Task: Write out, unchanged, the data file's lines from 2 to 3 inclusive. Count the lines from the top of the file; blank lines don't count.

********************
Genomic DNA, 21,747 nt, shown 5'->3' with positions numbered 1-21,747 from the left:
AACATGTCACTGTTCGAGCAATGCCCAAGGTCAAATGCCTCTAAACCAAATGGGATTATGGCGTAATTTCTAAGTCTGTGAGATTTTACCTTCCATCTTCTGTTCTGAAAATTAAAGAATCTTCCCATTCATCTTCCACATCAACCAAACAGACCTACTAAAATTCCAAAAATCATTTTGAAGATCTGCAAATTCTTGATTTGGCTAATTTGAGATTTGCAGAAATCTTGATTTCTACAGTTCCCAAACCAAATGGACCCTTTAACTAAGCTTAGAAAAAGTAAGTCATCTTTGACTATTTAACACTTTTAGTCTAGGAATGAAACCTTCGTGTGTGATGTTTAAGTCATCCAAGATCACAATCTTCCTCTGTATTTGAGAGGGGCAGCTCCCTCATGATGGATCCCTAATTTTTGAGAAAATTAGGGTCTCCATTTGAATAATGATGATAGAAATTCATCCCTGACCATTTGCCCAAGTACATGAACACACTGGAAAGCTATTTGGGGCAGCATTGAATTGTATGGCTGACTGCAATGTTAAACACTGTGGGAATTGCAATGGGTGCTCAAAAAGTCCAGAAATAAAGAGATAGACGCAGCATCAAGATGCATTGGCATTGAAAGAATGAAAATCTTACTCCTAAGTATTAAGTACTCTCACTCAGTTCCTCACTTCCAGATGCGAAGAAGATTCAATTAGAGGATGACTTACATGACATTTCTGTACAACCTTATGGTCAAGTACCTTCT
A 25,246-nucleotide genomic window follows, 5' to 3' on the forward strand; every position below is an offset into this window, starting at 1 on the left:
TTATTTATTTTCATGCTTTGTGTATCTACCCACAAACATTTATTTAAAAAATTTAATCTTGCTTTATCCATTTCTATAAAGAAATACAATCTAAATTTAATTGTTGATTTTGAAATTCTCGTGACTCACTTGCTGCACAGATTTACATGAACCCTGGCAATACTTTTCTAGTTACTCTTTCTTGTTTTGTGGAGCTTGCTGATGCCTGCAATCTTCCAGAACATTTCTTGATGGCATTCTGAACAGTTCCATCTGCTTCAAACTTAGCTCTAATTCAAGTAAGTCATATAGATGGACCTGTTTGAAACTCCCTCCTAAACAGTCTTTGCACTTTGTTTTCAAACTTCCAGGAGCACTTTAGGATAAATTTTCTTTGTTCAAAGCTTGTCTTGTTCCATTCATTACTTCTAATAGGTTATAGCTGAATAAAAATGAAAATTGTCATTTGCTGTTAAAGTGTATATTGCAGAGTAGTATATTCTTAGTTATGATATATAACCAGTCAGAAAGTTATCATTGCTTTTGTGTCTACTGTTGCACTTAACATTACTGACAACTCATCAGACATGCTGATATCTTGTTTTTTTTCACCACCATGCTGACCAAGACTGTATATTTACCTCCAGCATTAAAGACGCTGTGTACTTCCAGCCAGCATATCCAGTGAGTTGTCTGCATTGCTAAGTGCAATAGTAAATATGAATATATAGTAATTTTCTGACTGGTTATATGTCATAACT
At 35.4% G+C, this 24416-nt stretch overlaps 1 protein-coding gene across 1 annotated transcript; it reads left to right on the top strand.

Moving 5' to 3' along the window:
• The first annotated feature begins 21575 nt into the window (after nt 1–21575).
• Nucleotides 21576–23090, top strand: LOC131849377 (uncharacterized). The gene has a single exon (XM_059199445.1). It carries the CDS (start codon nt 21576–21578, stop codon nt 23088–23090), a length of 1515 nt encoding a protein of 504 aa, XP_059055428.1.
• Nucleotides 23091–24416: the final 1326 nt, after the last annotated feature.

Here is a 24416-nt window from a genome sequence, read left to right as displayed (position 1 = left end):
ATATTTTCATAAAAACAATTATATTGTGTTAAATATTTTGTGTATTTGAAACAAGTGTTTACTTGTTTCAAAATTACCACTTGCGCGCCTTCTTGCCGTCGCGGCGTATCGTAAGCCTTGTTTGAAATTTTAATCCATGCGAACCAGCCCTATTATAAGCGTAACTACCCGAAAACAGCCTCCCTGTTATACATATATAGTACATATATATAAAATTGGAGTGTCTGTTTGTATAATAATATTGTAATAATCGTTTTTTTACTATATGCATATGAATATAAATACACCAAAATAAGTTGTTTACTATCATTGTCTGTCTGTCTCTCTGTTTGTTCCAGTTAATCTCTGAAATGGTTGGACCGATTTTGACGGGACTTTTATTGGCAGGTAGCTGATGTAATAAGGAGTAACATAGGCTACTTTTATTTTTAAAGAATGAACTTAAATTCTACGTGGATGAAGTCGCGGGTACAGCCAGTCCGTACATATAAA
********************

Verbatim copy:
AACATGTCACTGTTCGAGCAATGCCCAAGGTCAAATGCCTCTAAACCAAATGGGATTATGGCGTAATTTCTAAGTCTGTGAGATTTTACCTTCCATCTTCTGTTCTGAAAATTAAAGAATCTTCCCATTCATCTTCCACATCAACCAAACAGACCTACTAAAATTCCAAAAATCATTTTGAAGATCTGCAAATTCTTGATTTGGCTAATTTGAGATTTGCAGAAATCTTGATTTCTACAGTTCCCAAACCAAATGGACCCTTTAACTAAGCTTAGAAAAAGTAAGTCATCTTTGACTATTTAACACTTTTAGTCTAGGAATGAAACCTTCGTGTGTGATGTTTAAGTCATCCAAGATCACAATCTTCCTCTGTATTTGAGAGGGGCAGCTCCCTCATGATGGATCCCTAATTTTTGAGAAAATTAGGGTCTCCATTTGAATAATGATGATAGAAATTCATCCCTGACCATTTGCCCAAGTACATGAACACACTGGAAAGCTATTTGGGGCAGCATTGAATTGTATGGCTGACTGCAATGTTAAACACTGTGGGAATTGCAATGGGTGCTCAAAAAGTCCAGAAATAAAGAGATAGACGCAGCATCAAGATGCATTGGCATTGAAAGAATGAAAATCTTACTCCTAAGTATTAAGTACTCTCACTCAGTTCCTCACTTCCAGATGCGAAGAAGATTCAATTAGAGGATGACTTACATGACATTTCTGTACAACCTTATGGTCAAGTACCTTCT
A 25,246-nucleotide genomic window follows, 5' to 3' on the forward strand; every position below is an offset into this window, starting at 1 on the left: